The Dallas Mavericks also won Game 4 of the conference semifinals, tying their streak against the Phoenix Suns. Again, the Mavs Defense Phoenix is seen to be in trouble – and Luka Doncic certainly has some help. Game preview.
1. The Mavericks defense is real
After the second victory in a row, we can probably no longer speak of slippage: Dallas has found a way to thwart the rhythm of the Suns. After reaching at least 50% from the field for nine straight playoff games, they fell short of that level for the second time (46%) and had their second-lowest score in the playoffs (after Game 3).
Phoenix had its share of it, but the Mavs again defended it firmly as a team. A lot of pressure was put on the ball carrier, Reggie Bullock in particular once again playing a major role in the Suns often being slow to get on offense (or cross the halfway line).
Especially in the minutes with Maxi Kleber as the only big, the Mavs also implemented it very consistently that the stars of Phoenix (for long stretches there was only one: Devin Booker) were flashed and mostly felt compelled to take the ball out of their hands admit.
As a result, it was up to the weaker offensive players to make decisions. Jae Crowder used some of the space, but Dallas could live with his 15 points, and for the most part the Mavs still managed to turn quickly, providing as little attacking surface as possible. The whole team was involved and Luka Doncic played a good game in that regard as well.
Booker still got 35 points, sure, but he had to work hard for most of them — and the Mavs could probably live with the pitch distribution. Phoenix was massively deficient at the three-point line and rarely sank throughout the game. The Suns almost slipped on the field on their best days, but the Mavs basically dragged the series into quicksand at home.
The Suns have now lost 17 turnovers twice in a row. In the entire regular season, there’s only been four games where they’ve had more – turnovers actually aren’t their thing at all. In this game, the best team of the season, so smart, shot themselves in the foot again and again.
2. Luka Doncic learned from Chris Paul
We mentioned Doncic’s good defence: his biggest contribution was probably the offensive fouls he made. The same was true for Jalen Brunson. The Mavs sold every touch, falling, framing Booker for three offensive fouls and two for an increasingly desperate Chris Paul.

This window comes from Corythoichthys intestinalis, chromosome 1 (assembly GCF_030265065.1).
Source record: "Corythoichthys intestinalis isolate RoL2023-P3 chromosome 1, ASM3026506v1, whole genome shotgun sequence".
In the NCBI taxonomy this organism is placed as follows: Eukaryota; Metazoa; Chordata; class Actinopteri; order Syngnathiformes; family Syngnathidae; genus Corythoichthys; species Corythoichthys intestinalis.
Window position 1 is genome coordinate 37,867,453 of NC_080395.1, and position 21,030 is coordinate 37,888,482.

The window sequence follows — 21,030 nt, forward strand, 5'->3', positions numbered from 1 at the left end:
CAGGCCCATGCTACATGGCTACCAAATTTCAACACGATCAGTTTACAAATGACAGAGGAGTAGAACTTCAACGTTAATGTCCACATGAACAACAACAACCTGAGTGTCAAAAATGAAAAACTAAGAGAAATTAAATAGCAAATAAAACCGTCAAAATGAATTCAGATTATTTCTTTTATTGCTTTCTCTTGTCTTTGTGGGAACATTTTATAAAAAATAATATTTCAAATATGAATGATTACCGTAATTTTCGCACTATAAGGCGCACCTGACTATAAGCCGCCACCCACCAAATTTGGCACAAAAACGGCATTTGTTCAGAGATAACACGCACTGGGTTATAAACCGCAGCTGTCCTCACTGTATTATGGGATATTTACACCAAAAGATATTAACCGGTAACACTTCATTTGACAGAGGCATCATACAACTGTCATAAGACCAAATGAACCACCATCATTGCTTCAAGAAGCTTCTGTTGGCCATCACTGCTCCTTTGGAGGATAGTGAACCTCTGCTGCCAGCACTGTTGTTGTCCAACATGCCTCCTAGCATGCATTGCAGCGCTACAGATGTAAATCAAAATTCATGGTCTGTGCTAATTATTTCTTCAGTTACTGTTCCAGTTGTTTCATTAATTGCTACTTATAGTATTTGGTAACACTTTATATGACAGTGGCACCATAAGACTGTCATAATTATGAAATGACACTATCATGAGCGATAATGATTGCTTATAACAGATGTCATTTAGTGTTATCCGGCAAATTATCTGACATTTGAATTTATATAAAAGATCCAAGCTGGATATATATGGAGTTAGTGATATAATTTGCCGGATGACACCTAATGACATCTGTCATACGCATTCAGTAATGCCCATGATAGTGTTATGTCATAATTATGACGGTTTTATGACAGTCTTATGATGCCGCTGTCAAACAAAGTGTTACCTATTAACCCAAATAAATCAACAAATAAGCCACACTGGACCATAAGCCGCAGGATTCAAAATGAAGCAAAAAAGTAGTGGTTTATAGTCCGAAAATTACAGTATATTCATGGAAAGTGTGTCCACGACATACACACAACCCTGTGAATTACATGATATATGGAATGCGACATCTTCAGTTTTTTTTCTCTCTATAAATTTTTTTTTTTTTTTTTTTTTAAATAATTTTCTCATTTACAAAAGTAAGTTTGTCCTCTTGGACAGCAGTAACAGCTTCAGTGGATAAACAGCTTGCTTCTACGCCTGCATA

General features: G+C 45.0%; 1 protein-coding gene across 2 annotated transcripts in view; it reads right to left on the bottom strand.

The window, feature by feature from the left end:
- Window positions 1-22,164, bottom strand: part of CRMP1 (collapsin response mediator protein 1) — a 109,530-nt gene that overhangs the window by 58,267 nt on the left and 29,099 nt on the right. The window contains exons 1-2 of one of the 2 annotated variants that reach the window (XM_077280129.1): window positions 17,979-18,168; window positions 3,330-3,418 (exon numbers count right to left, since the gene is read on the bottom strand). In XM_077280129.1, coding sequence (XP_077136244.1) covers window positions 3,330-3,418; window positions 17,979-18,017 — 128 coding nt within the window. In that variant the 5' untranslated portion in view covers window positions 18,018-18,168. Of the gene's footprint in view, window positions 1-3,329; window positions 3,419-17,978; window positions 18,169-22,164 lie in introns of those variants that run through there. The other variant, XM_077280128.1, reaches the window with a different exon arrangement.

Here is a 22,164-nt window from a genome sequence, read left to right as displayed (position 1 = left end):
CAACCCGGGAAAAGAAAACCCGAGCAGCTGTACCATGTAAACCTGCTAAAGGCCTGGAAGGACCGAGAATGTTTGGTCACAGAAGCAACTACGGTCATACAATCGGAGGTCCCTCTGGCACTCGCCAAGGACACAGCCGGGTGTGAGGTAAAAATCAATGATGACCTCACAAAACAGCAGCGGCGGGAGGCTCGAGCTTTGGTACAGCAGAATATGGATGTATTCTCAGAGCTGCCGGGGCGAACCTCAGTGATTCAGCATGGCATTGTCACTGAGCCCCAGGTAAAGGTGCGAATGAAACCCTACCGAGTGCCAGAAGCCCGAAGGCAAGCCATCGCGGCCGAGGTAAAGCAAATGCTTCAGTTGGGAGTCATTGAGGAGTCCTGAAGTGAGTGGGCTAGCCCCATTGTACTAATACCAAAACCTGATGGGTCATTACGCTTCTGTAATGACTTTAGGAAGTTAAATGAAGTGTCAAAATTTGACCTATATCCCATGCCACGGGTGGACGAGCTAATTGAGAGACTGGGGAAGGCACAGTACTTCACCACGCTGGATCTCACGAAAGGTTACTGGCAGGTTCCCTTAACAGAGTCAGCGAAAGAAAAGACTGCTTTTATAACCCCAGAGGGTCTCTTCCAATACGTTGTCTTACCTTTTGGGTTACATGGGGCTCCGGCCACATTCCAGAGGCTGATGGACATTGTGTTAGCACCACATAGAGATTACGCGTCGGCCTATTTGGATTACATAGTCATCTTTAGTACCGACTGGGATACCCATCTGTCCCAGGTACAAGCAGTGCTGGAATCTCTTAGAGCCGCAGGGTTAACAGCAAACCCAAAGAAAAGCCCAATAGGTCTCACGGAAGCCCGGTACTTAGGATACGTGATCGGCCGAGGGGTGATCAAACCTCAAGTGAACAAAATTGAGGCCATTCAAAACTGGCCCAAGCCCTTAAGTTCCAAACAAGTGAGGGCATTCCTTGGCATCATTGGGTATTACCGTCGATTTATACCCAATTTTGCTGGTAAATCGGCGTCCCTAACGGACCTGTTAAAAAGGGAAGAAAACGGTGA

This may sound critical, in fact the flop (both sides) was exhausting to watch – but it worked and was (unfortunately) justified in that regard. And it was ironic that the “victim” was Paul of all people, who probably faked more calls in his career than any other current NBA player.
“We’re taught that by one of the opposite side’s greatest point guards of all time. It’s pretty cool,” Mavs coach Jason Kidd said after the game of the fouls at key times. , knowing full well that the performance of the referees would continue after this game will again be a big topic.
In Game 3, Doncic himself repeatedly indicated with a gesture towards the audience that the referees had been bought – in this game he used them to his advantage. Like just before the end of the second quarterstruggling for a rebound when he made contact with Paul and fell like…Paul.
“I learned about this flop thanks to you,” Doncic said immediately after at the free-throw line at CP3. In this game, the Slovenian let the maestro taste his own medicine. Paul conceded a few unfortunate calls, but he also took unnecessary risks and failed to adapt his game to the picky line of the referees.
3. The Suns don’t play Suns-y
Back to the Suns offense. In fact, this team is renowned for methodically looking for gaps and finding them. The Suns expose their weaknesses, they exploit the gaps, they play calculated and as a team. They didn’t do any of that in Game 4, at least not consistently.
Other than losing the ball, they often lacked the concrete plan and movement that makes them so strong. The permanent incompatibility of the name of Deandre Ayton hardly played a role anymore – in fact, it should not be excused, especially considering the limited availability of Paul.
Dallas let Dwight Powell play 10 minutes in that game, otherwise the Mavs only acted with Kleber as the Big Man, who was a big help on the wing. They were small lineups — the ones Ayton can really punish, as last year’s series against the Clippers showed.
However, Ayton was rarely featured, with hardly any games played to turn his physical dominance into an advantage. Even after moving on to smaller opponents, he either didn’t win the ball back or acted too hesitantly when he got it. He was almost a follower instead, grabbing 6 offensive rebounds but giving the Mavs no reason to stray from their small lineups.
Ayton is actually the kind of big man who can do just that – he doesn’t just need to be a rest, he has post moves, a really good hook shot, he can earn points. In fact, this game would have been a great time to show it off.